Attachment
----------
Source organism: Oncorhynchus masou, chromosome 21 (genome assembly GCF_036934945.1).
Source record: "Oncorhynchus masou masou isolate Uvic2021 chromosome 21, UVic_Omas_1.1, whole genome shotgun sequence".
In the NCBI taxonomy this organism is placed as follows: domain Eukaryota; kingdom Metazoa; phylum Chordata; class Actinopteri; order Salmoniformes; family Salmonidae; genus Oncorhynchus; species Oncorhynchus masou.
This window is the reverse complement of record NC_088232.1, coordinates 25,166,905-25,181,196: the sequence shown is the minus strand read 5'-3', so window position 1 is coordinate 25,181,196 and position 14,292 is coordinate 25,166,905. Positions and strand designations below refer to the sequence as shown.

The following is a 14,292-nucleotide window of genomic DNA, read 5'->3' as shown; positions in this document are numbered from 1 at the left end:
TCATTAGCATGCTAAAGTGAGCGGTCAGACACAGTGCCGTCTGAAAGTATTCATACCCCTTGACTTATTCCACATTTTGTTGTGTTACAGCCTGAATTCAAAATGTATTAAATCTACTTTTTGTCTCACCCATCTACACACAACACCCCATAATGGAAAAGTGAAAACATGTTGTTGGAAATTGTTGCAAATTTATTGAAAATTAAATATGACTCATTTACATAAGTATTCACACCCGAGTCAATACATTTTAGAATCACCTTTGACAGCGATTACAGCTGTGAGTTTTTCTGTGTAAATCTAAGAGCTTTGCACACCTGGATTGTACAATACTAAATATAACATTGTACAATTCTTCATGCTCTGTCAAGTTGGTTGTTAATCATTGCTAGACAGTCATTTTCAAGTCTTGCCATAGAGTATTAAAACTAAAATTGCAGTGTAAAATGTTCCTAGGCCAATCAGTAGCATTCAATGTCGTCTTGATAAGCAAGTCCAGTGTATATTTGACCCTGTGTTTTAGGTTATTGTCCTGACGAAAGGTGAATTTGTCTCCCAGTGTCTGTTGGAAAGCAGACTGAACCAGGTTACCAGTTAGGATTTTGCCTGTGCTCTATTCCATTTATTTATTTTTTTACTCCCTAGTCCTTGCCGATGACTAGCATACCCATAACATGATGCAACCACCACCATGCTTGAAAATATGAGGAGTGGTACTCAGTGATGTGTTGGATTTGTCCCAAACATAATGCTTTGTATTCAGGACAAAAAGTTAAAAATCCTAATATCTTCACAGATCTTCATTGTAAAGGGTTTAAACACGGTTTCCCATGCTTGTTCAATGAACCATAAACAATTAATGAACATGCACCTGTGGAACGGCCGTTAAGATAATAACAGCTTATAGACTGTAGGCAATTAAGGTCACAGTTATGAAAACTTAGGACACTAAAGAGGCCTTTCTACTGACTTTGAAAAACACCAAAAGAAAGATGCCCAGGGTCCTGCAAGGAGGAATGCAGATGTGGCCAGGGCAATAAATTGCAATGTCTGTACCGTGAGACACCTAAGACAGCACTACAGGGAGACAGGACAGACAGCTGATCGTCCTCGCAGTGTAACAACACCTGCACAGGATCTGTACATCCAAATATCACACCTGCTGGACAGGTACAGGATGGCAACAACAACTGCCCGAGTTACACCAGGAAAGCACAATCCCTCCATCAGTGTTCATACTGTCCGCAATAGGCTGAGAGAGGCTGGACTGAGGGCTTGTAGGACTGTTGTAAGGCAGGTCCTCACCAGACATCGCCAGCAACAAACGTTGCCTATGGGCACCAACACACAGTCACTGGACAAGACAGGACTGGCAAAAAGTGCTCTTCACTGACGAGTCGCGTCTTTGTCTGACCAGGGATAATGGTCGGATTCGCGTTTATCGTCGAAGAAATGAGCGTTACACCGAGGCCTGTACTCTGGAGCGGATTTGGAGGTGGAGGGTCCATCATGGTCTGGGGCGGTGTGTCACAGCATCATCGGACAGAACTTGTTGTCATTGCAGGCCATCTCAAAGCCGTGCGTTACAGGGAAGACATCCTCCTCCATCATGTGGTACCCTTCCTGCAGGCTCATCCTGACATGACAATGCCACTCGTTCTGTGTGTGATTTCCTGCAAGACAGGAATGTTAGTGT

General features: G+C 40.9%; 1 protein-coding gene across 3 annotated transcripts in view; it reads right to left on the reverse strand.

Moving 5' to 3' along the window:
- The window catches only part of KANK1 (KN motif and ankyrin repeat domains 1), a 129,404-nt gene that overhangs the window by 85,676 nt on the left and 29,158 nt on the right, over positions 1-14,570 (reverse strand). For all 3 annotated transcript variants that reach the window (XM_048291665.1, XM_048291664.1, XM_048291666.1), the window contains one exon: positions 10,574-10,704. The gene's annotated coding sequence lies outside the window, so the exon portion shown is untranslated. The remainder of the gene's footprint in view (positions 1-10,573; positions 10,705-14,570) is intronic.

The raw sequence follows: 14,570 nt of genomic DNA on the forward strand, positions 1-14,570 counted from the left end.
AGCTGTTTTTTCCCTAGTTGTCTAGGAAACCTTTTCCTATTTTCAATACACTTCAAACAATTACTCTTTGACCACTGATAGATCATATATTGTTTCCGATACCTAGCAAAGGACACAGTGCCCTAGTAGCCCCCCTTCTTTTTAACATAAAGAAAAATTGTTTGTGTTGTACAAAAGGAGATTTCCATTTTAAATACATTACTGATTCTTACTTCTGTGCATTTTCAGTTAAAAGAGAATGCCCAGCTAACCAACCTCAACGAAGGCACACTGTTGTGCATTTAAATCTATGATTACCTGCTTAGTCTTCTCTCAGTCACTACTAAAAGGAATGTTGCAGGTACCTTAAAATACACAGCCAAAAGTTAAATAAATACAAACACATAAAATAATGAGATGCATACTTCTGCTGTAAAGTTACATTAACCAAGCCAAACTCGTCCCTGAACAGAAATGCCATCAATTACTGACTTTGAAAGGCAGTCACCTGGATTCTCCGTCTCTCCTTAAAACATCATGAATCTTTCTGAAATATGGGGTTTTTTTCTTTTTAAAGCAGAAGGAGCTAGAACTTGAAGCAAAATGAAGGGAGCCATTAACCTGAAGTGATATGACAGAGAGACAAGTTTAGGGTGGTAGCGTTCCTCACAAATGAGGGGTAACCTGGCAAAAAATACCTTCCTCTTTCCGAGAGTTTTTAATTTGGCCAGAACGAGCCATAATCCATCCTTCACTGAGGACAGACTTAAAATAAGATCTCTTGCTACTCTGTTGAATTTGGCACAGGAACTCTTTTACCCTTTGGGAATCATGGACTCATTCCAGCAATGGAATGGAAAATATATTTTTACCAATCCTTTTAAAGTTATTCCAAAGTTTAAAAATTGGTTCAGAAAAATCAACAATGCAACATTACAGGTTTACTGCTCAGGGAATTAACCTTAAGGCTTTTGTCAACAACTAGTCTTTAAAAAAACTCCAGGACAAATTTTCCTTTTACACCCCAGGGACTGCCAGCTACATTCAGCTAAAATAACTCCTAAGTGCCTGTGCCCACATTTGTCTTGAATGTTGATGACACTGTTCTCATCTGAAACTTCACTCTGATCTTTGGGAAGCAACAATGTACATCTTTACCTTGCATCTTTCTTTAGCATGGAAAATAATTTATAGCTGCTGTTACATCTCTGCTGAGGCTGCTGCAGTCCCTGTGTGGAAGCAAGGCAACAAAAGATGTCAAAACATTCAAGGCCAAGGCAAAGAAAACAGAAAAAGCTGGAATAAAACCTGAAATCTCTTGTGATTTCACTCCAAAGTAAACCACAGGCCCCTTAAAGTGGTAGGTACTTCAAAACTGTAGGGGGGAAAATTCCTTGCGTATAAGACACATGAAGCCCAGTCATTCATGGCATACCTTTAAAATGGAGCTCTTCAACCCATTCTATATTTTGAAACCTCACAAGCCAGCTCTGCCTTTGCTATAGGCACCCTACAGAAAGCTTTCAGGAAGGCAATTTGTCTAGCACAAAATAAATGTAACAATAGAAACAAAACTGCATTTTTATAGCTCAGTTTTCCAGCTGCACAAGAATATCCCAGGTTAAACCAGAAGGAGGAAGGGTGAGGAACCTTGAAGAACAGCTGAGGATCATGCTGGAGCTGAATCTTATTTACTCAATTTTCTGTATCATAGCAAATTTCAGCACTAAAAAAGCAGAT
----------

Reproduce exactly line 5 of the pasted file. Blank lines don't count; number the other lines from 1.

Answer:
The following is a 14,292-nucleotide window of genomic DNA, read 5'->3' as shown; positions in this document are numbered from 1 at the left end: